Bringing two businesses together is bound to cause IT issues as managers seek to integrate different systems and processes. A recent study from Deloitte found that while life science companies have often sought to find workarounds and fixes to bring systems together, the trend now is for mergers and acquisitions to act as a trigger for IT renewal. Key focuses include simplified enterprise resource planning infrastructure and a move towards cloud-based systems. Businesses making acquisitions will need to assess how to integrate the target’s IT infrastructure – and the extent to which investment in new systems will provide a return on investment.
Cultural fit is a key consideration during the M&A process, particularly in the life science sector, which relies on highly-educated and skilled employees. Careful attention must be paid to integrating workforces that may be used to operating in very different ways. Compensation will certainly be an important element – to what extent, for example, should key staff be locked in with long-term reward structures?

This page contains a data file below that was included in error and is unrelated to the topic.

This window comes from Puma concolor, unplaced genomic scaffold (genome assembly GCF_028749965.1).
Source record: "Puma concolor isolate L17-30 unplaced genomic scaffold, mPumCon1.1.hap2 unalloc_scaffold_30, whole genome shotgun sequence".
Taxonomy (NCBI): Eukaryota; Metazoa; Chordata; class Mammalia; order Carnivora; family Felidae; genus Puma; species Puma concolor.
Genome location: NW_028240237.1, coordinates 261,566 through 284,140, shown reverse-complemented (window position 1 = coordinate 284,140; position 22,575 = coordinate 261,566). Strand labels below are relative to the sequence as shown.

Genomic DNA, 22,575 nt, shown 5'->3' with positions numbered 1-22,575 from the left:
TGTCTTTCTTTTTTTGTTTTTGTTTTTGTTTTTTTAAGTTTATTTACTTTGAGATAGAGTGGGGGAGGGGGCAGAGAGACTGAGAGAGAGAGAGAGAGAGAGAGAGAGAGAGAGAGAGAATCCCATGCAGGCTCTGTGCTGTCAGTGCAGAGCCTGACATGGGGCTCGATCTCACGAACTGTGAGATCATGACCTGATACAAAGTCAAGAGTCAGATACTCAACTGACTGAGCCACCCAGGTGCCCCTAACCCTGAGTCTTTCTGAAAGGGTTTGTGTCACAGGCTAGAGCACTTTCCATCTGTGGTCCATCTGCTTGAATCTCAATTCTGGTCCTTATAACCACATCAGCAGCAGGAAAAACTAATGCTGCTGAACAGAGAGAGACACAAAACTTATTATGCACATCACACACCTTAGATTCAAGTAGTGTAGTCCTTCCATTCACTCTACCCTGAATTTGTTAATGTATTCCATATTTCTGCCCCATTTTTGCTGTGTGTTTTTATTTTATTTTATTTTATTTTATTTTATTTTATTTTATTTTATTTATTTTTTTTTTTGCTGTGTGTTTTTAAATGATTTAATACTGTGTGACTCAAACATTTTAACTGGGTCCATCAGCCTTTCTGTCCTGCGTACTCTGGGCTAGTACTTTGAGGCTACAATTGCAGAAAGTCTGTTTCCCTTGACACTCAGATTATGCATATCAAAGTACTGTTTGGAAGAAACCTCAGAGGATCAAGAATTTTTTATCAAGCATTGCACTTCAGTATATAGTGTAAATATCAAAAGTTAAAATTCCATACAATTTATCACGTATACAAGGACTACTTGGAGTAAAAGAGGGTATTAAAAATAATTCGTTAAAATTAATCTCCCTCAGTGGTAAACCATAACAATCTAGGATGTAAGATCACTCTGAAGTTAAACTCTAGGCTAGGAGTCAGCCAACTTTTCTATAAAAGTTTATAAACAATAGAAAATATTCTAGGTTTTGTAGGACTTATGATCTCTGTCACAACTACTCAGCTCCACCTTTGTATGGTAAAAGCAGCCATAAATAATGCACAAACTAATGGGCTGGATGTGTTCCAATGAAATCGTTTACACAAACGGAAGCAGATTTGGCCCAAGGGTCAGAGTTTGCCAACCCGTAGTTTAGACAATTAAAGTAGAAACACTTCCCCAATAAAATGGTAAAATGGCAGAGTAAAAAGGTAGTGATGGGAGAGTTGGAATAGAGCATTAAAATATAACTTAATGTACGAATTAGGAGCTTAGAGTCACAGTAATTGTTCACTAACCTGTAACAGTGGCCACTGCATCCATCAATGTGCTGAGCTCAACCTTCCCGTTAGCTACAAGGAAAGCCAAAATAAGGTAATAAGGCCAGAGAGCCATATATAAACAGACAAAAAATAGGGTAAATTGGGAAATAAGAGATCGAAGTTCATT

Supply Chain Problems
Look out for supply chain issues during any life science mergers and acquisitions transaction. In other industries, businesses routinely change their suppliers following deals (or at any other time), but this may not be straightforward in life sciences. As one recent report from the solicitor Mayer Brown pointed out, active ingredients, excipients, and packaging components are subject to extensive regulation.
Customers of both organizations will expect to see no difference in product quality following a deal, but ensuring consistency of standards across the new enlarged business may be challenging, particularly where new production processes and systems are being introduced. Focus on business continuity planning to get products right the first time.
For life science companies that confront these challenges, planning ahead to mitigate or even neutralize risk, mergers and acquisitions activity offers the opportunity to deliver on the business’s strategic vision and enhance shareholder value. But those businesses that don’t identify the traps in advance risk blundering straight into them.
- Life science mergers and acquisitions continue to increase, but every deal carries significant risk.
- Risk management should be a vital part of due diligence as life science companies consider mergers and acquisitions transactions.
- Risk management in life science mergers and acquisitions requires companies to consider threats, ranging from legal liabilities and regulatory issues to problems with the workforce and supply chain.